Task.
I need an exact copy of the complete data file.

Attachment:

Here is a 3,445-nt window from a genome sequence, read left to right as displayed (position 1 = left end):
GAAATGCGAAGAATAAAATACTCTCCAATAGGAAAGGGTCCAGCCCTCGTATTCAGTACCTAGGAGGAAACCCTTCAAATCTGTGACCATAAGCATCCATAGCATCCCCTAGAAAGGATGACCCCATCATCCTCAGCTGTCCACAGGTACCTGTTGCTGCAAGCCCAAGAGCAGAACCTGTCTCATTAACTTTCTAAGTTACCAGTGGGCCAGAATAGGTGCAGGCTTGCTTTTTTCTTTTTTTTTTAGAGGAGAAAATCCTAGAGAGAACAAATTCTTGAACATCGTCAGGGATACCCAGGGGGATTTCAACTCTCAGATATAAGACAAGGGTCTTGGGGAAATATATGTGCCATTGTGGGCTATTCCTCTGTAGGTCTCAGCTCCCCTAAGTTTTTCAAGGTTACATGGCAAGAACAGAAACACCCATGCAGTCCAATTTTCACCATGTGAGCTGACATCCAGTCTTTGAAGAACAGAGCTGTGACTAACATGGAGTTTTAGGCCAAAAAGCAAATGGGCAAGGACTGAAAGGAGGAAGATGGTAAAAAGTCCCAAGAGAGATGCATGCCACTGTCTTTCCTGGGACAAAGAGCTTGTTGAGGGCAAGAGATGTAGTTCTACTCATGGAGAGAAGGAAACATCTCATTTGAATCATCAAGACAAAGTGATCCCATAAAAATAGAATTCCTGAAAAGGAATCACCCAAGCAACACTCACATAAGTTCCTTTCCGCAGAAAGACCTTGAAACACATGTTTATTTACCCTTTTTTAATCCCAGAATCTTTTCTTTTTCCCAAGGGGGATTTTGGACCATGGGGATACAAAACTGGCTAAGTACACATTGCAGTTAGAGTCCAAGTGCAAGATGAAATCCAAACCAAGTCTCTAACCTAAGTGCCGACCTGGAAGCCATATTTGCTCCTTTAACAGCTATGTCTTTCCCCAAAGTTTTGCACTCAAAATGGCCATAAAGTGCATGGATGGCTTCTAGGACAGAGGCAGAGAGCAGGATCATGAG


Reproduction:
Here is a 3,445-nt window from a genome sequence, read left to right as displayed (position 1 = left end):
GAAATGCGAAGAATAAAATACTCTCCAATAGGAAAGGGTCCAGCCCTCGTATTCAGTACCTAGGAGGAAACCCTTCAAATCTGTGACCATAAGCATCCATAGCATCCCCTAGAAAGGATGACCCCATCATCCTCAGCTGTCCACAGGTACCTGTTGCTGCAAGCCCAAGAGCAGAACCTGTCTCATTAACTTTCTAAGTTACCAGTGGGCCAGAATAGGTGCAGGCTTGCTTTTTTCTTTTTTTTTTAGAGGAGAAAATCCTAGAGAGAACAAATTCTTGAACATCGTCAGGGATACCCAGGGGGATTTCAACTCTCAGATATAAGACAAGGGTCTTGGGGAAATATATGTGCCATTGTGGGCTATTCCTCTGTAGGTCTCAGCTCCCCTAAGTTTTTCAAGGTTACATGGCAAGAACAGAAACACCCATGCAGTCCAATTTTCACCATGTGAGCTGACATCCAGTCTTTGAAGAACAGAGCTGTGACTAACATGGAGTTTTAGGCCAAAAAGCAAATGGGCAAGGACTGAAAGGAGGAAGATGGTAAAAAGTCCCAAGAGAGATGCATGCCACTGTCTTTCCTGGGACAAAGAGCTTGTTGAGGGCAAGAGATGTAGTTCTACTCATGGAGAGAAGGAAACATCTCATTTGAATCATCAAGACAAAGTGATCCCATAAAAATAGAATTCCTGAAAAGGAATCACCCAAGCAACACTCACATAAGTTCCTTTCCGCAGAAAGACCTTGAAACACATGTTTATTTACCCTTTTTTAATCCCAGAATCTTTTCTTTTTCCCAAGGGGGATTTTGGACCATGGGGATACAAAACTGGCTAAGTACACATTGCAGTTAGAGTCCAAGTGCAAGATGAAATCCAAACCAAGTCTCTAACCTAAGTGCCGACCTGGAAGCCATATTTGCTCCTTTAACAGCTATGTCTTTCCCCAAAGTTTTGCACTCAAAATGGCCATAAAGTGCATGGATGGCTTCTAGGACAGAGGCAGAGAGCAGGATCATGAG